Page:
The musical component to your music has always been intrinsically linked with the visual – and more recently, fashion. Do both sides come together during the creative process in tandem, or do you find one informs the other?
The visual aspect of the album is incredibly important to me. Making the videos, and telling stories with textures and imagery is as important as the songs. With Fears, I try to blur the lines between music and visual art, especially in my live performances so I’m really excited about how I’ll present it to people when we can do that again.
Sometimes both visual and musical elements will happen at the same time. Some of my visuals, for instance, are filmed when I take breaks and go for a walk while writing music. I’m generally walking around thinking about the track I’m working on, and if I see things that I think match up with the mood or feeling, I like to capture things then and there. I also work a lot with footage and images from my archive. I think as my music is generally quite reflective, it makes sense in my brain to look back on photos and videos taken at the time I was going through things. I have heaps of footage and photos collected. Some of it will never see the light of day, but I like having visual representations of experiences or emotions I had.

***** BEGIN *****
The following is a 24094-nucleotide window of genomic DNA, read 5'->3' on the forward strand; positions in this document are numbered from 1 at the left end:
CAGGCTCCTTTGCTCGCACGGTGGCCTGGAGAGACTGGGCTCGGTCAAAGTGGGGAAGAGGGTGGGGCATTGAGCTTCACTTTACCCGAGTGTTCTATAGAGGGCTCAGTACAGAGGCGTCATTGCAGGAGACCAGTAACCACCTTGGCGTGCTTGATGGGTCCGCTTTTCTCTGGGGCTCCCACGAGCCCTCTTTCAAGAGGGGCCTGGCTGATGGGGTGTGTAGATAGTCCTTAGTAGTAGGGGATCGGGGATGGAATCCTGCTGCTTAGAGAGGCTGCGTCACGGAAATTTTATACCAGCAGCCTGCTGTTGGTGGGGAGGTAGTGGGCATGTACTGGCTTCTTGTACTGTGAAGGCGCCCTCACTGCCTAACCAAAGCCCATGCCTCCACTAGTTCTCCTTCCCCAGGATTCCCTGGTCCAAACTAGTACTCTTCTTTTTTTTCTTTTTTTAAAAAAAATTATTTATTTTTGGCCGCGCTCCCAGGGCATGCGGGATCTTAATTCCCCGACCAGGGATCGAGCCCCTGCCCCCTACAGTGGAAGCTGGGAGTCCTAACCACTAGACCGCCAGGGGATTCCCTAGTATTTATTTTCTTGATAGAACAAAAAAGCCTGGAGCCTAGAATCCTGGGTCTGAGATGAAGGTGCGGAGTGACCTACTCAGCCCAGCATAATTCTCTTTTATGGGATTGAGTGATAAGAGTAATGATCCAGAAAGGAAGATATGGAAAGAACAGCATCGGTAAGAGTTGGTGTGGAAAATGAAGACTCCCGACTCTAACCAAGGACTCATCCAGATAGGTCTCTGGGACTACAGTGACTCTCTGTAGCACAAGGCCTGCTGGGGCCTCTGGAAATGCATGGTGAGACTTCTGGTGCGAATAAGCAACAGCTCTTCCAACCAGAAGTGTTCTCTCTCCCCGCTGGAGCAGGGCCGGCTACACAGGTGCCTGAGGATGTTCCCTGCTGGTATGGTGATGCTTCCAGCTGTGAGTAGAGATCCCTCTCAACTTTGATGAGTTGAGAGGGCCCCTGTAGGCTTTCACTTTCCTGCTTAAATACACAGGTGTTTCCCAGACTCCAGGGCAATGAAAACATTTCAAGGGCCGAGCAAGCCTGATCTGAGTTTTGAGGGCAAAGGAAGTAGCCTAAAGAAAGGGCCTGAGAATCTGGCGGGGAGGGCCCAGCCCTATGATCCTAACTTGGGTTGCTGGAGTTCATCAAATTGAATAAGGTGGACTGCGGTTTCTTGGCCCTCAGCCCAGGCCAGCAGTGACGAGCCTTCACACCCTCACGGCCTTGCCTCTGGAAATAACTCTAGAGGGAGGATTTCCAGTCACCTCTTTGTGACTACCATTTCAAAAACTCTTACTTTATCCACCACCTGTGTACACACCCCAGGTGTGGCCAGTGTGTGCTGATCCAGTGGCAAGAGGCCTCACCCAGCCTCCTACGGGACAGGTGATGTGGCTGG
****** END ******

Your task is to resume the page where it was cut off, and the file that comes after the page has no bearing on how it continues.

Other times, things are much more planned. The video for tonnta had been in my mind for quite a while before pressing record. I think because there are so many layers to contextualising my nana, and what she was about, I wanted to take time in advance to do it correctly.
So obviously, ‘tonnta’ – Irish for ‘waves’ – comes out today, and even by your own standards, unlocks some deeply personal track than before. Could you tell us the story behind it?
tonnta is finally out, after me sitting with it for probably like four years. I wrote this track about my Nana, who has since passed away, and the experience of loving and caring for someone with dementia, while celebrating the deep connection that remains throughout. I had this idea of dementia being like waves. As each wave hits, the disease progresses, and it can feel difficult to stay above water. It’s about when the carer becomes the cared for, but the love for each other stays the same.